Our first week in Crete was an immediate immersion into our surroundings with a field trip beginning on Monday morning. Our first stop was the palace at Knossos, where King Minos lived eight thousand years BC. The most important king of Crete, he ruled over the ancient Minoan civilization, and was both a historical and a mythological figure. In Greece, history and folklore are equally important and their stories often blur and overlap.
The King Minos legend is slightly redolent of a modern teen television drama. He himself was said to be the son of Zeus and Princess Europa. When King Minos offended the gods, they caused his wife, Pasiphae, to believe she was in love with a bull. After a sodomitic excursion, she gave birth to the infamous Minotaur, a monster with the head of a bull and the body of a man.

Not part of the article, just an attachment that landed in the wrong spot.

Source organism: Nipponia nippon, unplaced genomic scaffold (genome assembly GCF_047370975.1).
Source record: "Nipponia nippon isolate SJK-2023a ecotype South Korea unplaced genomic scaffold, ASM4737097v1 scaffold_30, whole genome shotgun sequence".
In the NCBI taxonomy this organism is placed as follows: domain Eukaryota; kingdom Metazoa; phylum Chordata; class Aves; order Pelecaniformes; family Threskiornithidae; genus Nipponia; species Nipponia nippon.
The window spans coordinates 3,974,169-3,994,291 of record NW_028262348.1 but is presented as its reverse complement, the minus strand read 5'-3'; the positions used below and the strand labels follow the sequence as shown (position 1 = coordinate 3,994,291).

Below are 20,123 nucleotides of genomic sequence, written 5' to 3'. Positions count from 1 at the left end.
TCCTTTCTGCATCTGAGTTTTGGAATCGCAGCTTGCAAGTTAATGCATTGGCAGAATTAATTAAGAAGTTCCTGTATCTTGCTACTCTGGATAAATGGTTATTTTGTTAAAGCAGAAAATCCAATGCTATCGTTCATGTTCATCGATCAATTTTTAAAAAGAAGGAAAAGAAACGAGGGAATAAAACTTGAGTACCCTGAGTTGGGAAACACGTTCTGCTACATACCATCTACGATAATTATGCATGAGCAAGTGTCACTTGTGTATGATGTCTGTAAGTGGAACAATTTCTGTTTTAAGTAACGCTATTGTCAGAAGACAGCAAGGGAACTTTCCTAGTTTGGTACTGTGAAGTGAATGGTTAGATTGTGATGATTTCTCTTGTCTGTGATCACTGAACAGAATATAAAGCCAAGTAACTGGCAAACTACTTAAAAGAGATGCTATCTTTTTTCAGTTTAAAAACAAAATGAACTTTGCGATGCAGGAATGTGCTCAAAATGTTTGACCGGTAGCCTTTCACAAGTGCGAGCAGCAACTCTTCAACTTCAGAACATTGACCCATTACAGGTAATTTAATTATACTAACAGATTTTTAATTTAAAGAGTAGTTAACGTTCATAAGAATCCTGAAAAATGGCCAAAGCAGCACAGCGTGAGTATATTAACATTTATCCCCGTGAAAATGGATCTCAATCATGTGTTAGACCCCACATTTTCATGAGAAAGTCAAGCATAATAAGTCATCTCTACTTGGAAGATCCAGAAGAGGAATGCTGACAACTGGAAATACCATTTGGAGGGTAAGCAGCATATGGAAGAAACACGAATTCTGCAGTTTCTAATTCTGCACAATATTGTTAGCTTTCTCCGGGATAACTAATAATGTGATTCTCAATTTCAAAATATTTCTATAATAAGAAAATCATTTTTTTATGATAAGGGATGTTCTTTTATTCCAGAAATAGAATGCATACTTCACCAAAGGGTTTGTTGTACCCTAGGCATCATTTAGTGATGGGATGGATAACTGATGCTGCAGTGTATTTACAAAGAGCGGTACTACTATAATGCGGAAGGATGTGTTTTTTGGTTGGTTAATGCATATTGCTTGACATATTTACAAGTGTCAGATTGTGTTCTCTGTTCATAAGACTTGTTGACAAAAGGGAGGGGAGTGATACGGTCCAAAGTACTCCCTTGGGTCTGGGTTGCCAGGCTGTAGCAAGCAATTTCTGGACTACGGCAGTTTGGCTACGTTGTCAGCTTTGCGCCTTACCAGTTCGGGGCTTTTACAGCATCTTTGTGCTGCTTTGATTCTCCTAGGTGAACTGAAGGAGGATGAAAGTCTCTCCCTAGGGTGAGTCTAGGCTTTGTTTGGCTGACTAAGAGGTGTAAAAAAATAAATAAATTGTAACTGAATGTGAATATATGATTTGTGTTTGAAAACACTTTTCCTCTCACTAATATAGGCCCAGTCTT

In order to restrain the beast, which ate seven young men and women per year, King Minos assigned the talented designer Daedalus with the task of building a labyrinth. His name is now used as an adjective to describe any structure, which is architecturally complex. Many Cretans believe that the labyrinth was actually the palace at Knossos based upon its intricate design including five levels as well as a sewage and ventilation system.
I really enjoyed the archaic ruins at Knossos, especially the vividly restored wall paintings. The most famous of these is the Prince of the Lilies, which can be seen throughout the island on souvenirs and postcards. Others included wonderful depictions of the elaborately braided hair and bare-breasted costumes of Minoan women. Anyone who has taken History of Costume I would instantly recognize these distinct fashions.